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Covid-19 effect sees drop in DMGT profits

The impact of the Covid-19 crisis on major news publishers in the UK has been underscored by a report that the owner of the Daily Mail has seen a sharp fall in profits for the first six months of 2020.

Covid-19 effect sees drop in DMGT profits
Paul Zwillenberg: “We will continue to invest, in a disciplined manner.”

As reported by Ian Murray on the Society of Editors website:

Daily Mail and General Trust (DMGT) has posted pre-tax profit of £56m in the six months to the end of March, down from £100m in the same period last year.

Last month DMGT decided against furloughing any of the 2,400 staff at its publishing operation, instead asking employees to take a temporary pay cut in return for shares in the company. At the end of the year they will be able to cash in the shares and if the price has dropped the company will make up the difference, or they can hold on to the shares as an investment.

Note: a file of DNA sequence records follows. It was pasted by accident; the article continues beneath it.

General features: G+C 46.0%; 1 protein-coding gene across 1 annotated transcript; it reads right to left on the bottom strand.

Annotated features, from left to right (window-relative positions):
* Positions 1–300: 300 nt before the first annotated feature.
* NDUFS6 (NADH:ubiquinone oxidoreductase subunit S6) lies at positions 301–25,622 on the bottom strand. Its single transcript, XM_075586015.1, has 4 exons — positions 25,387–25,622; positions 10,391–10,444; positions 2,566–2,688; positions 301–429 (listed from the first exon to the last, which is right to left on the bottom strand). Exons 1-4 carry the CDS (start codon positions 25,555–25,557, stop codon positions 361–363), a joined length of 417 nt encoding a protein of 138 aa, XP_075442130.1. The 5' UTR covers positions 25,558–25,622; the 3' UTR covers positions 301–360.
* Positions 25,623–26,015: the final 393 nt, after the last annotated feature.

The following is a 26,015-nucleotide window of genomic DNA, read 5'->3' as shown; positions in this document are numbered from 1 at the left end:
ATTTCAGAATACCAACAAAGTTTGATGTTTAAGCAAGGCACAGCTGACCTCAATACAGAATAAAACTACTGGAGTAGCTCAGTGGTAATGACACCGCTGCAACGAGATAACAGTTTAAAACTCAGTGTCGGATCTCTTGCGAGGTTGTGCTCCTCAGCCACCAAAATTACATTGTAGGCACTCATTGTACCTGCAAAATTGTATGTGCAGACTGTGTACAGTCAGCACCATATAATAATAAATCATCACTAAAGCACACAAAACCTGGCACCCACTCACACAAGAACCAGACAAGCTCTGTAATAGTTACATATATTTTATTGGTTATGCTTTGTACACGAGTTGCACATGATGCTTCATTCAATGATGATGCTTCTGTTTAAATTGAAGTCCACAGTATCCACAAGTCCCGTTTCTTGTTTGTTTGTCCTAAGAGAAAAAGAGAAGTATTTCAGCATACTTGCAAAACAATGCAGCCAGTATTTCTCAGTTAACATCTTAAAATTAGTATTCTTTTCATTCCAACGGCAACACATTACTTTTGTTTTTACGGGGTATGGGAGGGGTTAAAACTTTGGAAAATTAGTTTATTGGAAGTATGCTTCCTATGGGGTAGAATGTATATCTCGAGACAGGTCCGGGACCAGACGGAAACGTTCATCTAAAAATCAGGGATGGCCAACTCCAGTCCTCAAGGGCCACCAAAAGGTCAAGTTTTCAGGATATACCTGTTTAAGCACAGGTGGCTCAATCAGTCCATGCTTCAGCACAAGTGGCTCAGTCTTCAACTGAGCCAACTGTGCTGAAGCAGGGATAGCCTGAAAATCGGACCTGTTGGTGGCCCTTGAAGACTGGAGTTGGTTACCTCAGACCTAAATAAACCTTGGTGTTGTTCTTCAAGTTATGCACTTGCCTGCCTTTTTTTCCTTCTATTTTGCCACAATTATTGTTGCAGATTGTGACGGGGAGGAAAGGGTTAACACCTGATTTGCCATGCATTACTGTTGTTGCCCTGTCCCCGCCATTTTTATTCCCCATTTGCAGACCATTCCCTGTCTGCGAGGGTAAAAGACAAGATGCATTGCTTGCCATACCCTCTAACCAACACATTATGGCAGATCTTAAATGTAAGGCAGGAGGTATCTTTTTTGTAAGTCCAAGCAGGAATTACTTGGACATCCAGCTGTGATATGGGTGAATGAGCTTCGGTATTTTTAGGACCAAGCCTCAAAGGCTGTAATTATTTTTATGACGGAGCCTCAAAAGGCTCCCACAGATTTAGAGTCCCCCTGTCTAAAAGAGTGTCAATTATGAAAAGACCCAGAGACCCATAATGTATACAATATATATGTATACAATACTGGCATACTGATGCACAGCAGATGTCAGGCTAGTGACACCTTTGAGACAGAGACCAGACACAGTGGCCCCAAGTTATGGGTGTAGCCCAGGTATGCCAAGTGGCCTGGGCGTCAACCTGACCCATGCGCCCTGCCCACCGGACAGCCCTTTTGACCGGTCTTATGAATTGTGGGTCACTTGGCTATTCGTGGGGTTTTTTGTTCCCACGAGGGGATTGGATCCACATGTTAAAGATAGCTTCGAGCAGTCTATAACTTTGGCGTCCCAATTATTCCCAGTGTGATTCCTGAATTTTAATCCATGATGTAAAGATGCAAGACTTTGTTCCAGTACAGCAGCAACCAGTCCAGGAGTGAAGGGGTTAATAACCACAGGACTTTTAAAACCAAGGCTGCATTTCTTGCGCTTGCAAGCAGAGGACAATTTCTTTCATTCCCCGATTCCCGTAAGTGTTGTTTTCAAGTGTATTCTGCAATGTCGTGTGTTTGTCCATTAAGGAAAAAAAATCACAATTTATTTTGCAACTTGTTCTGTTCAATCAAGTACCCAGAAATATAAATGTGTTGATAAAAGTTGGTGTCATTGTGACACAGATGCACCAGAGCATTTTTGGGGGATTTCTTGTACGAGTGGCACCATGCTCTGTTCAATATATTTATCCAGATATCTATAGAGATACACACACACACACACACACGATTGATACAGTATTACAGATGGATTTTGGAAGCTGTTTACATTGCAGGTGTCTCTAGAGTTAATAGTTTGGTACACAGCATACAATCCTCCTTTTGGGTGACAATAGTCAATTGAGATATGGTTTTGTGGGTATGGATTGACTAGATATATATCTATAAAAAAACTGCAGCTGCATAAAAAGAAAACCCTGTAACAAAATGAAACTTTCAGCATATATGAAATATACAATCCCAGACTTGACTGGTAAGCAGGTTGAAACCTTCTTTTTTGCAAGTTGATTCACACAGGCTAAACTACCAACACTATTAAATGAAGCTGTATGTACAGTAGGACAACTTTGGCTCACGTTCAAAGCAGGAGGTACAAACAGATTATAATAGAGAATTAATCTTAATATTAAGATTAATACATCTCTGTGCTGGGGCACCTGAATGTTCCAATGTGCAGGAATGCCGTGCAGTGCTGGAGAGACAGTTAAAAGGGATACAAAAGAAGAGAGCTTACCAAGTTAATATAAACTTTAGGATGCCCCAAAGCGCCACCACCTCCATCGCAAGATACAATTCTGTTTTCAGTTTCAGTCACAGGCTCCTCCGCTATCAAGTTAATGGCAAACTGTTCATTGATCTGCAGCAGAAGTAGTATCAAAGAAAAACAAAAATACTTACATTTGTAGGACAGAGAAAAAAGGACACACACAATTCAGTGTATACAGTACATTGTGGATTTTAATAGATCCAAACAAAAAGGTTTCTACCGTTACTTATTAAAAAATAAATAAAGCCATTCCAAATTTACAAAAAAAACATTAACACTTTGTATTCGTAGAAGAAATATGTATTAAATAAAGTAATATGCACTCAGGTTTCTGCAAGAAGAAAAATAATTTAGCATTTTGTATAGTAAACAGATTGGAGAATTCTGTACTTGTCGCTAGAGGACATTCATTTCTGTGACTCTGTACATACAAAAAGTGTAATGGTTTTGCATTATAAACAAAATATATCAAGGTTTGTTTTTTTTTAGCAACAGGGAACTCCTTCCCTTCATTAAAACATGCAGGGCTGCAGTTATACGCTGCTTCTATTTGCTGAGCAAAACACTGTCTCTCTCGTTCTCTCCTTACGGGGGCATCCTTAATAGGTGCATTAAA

The Daily Mail has made its own headlines with its Mail Force campaign, bringing millions of items of PPE for the NHS to the UK during the crisis.

DMGT today said its trading had been strong in the first five months of the financial year, but that the Covid-19 impact had started to have an effect in March.

The media group, which includes the Daily Mail and Mail on Sunday titles, as well as Mail Online, Metro and the i, said the poor market conditions had continued into April, with group revenue down 23 per cent and an adjusted operating loss of £3m over the month.

DMGT said consumer media revenue was down 33 per cent in April.

The main driver behind the decline was print advertising, which plummeted 70 per cent.

The MailOnline, has recorded a 33 per cent rise in daily unique browsers to 16.9m as people move to the news site for updates about the coronavirus.

Metro, which is distributed free on the Tube, posted a one per cent increase in revenue despite seeing its circulation crash to just a quarter of normal levels.

“We will continue to invest, in a disciplined manner, through the cycle where we are confident of the returns. All of our businesses are market leading and I am highly confident that they will come out of this global crisis stronger and fitter,” said chief executive Paul Zwillenberg.

Despite the tough trading conditions, the company increased its interim dividend payout to investors.